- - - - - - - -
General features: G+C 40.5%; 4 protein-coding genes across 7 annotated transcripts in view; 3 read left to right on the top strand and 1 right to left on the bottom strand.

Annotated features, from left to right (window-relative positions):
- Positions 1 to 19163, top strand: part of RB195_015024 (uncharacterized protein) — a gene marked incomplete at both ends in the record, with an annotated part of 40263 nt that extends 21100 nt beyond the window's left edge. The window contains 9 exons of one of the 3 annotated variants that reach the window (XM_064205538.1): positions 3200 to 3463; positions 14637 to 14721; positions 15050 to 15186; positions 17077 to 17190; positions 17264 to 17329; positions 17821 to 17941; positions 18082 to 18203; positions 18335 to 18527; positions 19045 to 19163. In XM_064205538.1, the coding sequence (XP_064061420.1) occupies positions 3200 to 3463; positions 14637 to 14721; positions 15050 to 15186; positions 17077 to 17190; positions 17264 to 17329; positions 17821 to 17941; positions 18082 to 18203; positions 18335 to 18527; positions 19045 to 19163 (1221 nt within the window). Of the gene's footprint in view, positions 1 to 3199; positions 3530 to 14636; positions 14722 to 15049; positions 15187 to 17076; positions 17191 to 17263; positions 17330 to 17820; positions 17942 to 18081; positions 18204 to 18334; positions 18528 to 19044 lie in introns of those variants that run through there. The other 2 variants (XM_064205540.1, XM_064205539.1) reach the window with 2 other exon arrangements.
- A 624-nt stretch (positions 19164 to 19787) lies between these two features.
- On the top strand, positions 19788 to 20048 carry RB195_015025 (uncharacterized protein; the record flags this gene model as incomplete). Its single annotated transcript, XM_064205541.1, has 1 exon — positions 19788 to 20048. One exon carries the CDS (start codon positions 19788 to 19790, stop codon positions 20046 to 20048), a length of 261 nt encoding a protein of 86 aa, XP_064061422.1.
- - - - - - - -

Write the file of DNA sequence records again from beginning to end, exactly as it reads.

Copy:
General features: G+C 40.5%; 4 protein-coding genes across 7 annotated transcripts in view; 3 read left to right on the top strand and 1 right to left on the bottom strand.

Annotated features, from left to right (window-relative positions):
- Positions 1 to 19163, top strand: part of RB195_015024 (uncharacterized protein) — a gene marked incomplete at both ends in the record, with an annotated part of 40263 nt that extends 21100 nt beyond the window's left edge. The window contains 9 exons of one of the 3 annotated variants that reach the window (XM_064205538.1): positions 3200 to 3463; positions 14637 to 14721; positions 15050 to 15186; positions 17077 to 17190; positions 17264 to 17329; positions 17821 to 17941; positions 18082 to 18203; positions 18335 to 18527; positions 19045 to 19163. In XM_064205538.1, the coding sequence (XP_064061420.1) occupies positions 3200 to 3463; positions 14637 to 14721; positions 15050 to 15186; positions 17077 to 17190; positions 17264 to 17329; positions 17821 to 17941; positions 18082 to 18203; positions 18335 to 18527; positions 19045 to 19163 (1221 nt within the window). Of the gene's footprint in view, positions 1 to 3199; positions 3530 to 14636; positions 14722 to 15049; positions 15187 to 17076; positions 17191 to 17263; positions 17330 to 17820; positions 17942 to 18081; positions 18204 to 18334; positions 18528 to 19044 lie in introns of those variants that run through there. The other 2 variants (XM_064205540.1, XM_064205539.1) reach the window with 2 other exon arrangements.
- A 624-nt stretch (positions 19164 to 19787) lies between these two features.
- On the top strand, positions 19788 to 20048 carry RB195_015025 (uncharacterized protein; the record flags this gene model as incomplete). Its single annotated transcript, XM_064205541.1, has 1 exon — positions 19788 to 20048. One exon carries the CDS (start codon positions 19788 to 19790, stop codon positions 20046 to 20048), a length of 261 nt encoding a protein of 86 aa, XP_064061422.1.